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Tom Perlmutter on accessibility, new forms of storytelling and risk-taking

Tom Perlmutter on accessibility, new forms of storytelling and risk-taking

Tom Perlmutter on accessibility, new forms of storytelling and risk-taking

Earlier this month, NFB President Tom Perlmutter gave an interview to IT in Canada‘s Dave Chapelle. In a piece fittingly titled, NFB embraces technology to tell Canadian stories, Perlmutter discusses concrete actions he has taken to make innovation, experimentation and risk-taking the norm at the NFB.

Mentioning the NFB’s online screening room,, and mobile platforms (iPhone, iPad, Android, Blackberry Playbook), he discusses how a public agency previously often perceived as anchored in the past and basking in nostalgia was able to connect with audiences and engage them in conversation.

“As a public agency we were falling down on the job badly, because we weren’t delivering to Canadians,” Perlmutter says. “Even though many things were available, we wanted to engage people differently from television, in a way that adds social value.”

Beyond new platforms, the head of the NFB credits the quality of the content the Film Board shares, a standard that rests on “very sophisticated digitization.”

“We put in place a system that allows us to create a master of all the elements – image, sounds, close captioning, credits, subtitles – and out of that we create a digital master, which is color corrected and essentially pristine,” he said.

This digitization process is coupled with conversation efforts. The NFB’s Collection contains over 13,000 films that go back 70 years. These are currently in the process of being encoded, archived and meta-tagged for easy search. “It’s been attracting a lot of attention in the Audio Visual world,” Perlmutter says.

Not satisfied with merely archiving its classics and making them widely accessible, the NFB is also exploring new ways to tell stories. In recent years, it has been experimenting with web docs and interactive projects.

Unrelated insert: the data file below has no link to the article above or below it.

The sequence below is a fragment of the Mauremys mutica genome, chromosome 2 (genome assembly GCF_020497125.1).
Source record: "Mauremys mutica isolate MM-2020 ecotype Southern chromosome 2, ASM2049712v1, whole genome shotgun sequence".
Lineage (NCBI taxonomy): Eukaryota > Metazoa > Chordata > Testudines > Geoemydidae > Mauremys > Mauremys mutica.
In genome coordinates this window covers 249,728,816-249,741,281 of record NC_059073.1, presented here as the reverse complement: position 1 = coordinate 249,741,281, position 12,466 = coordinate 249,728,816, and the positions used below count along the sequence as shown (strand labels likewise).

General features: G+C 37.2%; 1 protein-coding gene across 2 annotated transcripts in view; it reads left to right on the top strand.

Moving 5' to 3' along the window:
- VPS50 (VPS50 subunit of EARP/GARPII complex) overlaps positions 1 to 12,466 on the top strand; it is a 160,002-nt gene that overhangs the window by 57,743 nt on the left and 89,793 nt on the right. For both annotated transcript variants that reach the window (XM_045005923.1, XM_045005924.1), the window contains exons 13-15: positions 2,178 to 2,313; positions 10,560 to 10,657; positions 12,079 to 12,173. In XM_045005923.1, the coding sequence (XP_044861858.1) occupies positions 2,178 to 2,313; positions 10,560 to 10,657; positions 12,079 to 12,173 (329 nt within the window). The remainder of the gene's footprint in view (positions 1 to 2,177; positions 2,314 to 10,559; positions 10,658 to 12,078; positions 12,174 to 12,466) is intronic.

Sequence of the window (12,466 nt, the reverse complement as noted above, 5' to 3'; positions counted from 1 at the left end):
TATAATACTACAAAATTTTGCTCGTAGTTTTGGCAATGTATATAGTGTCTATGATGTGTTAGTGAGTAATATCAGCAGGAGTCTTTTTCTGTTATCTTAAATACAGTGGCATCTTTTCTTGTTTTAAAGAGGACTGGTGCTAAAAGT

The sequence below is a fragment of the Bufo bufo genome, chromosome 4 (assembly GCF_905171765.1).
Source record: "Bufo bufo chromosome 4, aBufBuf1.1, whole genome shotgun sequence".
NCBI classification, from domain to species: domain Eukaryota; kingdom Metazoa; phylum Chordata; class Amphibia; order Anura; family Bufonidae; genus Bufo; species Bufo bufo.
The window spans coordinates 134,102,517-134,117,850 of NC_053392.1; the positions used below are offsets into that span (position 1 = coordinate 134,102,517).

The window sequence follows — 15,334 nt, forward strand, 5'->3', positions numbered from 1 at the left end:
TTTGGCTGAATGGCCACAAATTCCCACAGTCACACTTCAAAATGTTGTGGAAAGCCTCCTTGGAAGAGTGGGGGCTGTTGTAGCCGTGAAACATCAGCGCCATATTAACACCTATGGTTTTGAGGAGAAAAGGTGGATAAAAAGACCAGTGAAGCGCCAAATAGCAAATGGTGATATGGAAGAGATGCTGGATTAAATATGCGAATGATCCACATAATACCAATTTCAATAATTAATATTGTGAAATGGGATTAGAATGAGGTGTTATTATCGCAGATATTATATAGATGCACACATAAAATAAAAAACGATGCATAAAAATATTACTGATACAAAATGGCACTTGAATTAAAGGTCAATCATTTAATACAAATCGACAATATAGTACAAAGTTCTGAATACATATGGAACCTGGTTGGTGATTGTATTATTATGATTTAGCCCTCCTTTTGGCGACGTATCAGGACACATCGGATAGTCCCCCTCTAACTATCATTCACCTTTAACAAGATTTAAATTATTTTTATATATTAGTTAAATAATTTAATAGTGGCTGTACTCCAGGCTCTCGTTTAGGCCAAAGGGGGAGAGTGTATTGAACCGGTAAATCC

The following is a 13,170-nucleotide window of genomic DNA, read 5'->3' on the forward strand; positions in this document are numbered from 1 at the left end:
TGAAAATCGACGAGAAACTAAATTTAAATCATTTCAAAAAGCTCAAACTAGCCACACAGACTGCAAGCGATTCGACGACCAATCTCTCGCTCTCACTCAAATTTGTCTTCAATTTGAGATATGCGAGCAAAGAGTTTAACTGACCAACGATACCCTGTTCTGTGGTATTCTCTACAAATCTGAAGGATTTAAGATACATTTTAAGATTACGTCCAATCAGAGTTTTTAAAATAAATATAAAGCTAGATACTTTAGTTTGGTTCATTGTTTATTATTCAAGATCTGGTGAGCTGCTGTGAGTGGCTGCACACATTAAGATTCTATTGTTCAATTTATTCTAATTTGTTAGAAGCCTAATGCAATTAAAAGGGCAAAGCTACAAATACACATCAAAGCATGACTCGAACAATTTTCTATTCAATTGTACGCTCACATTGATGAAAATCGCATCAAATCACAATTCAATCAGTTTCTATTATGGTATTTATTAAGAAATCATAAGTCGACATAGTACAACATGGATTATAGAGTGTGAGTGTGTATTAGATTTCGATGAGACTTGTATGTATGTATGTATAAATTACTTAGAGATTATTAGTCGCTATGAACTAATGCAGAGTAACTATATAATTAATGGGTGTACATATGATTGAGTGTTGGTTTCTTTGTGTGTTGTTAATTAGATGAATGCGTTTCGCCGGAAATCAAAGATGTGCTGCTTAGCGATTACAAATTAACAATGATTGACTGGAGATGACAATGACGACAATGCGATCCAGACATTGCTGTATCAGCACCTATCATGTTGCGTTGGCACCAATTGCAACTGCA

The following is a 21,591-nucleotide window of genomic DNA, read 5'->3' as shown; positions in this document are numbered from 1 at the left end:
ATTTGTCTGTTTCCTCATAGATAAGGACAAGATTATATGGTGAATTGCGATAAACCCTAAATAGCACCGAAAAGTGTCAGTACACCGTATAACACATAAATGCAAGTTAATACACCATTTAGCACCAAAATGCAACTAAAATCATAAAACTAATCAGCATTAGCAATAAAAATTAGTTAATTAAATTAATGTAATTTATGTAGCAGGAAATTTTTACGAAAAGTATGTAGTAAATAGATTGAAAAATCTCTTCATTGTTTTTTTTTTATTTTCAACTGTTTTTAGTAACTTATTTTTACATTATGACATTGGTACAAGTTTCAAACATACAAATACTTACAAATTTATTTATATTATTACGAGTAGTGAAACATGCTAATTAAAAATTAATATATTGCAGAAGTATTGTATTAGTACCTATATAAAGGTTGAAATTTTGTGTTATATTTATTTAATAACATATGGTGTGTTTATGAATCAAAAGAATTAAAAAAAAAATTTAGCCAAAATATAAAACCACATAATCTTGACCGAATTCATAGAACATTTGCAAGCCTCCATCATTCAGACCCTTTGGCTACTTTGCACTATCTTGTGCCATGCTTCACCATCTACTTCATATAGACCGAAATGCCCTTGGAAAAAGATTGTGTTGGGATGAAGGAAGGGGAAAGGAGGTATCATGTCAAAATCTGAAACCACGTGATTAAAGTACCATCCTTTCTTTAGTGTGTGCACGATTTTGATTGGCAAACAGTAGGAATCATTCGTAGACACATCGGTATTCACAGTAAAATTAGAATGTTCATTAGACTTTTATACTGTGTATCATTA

“We’re at the point where cinema was at the turn of the last century, when the early cinema pioneers learned it wasn’t about cinema; it was about experience,” he said. “Television learned it was neither cinema nor radio – it was its own. I think NFB is one of the few places in the world that is committed to exploring and creating the new grammar and esthetics of these creative media. We’re also trying to do it in a way that creates stories, with narratives that engage audiences.”

To get an idea of what some of these new forms of storytelling look, sound and feel like, Perlmutter suggests checking out 2 award-winning web documentaries: Out My Window and Welcome to Pine Point.

Find all of the NFB’s interactive projects on NFB/interactive.

Read the full interview here.

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  1. A real culture shift that benefits all people will happen when public story telling really includes everybody. Film and video development can also be community development. Sometimes our film, television and now media industries forget there is a whole world of stories outside the commercial stream that are vital to community health. For example: People First Members in Nova Scotia are learning to communicate their stories with video.

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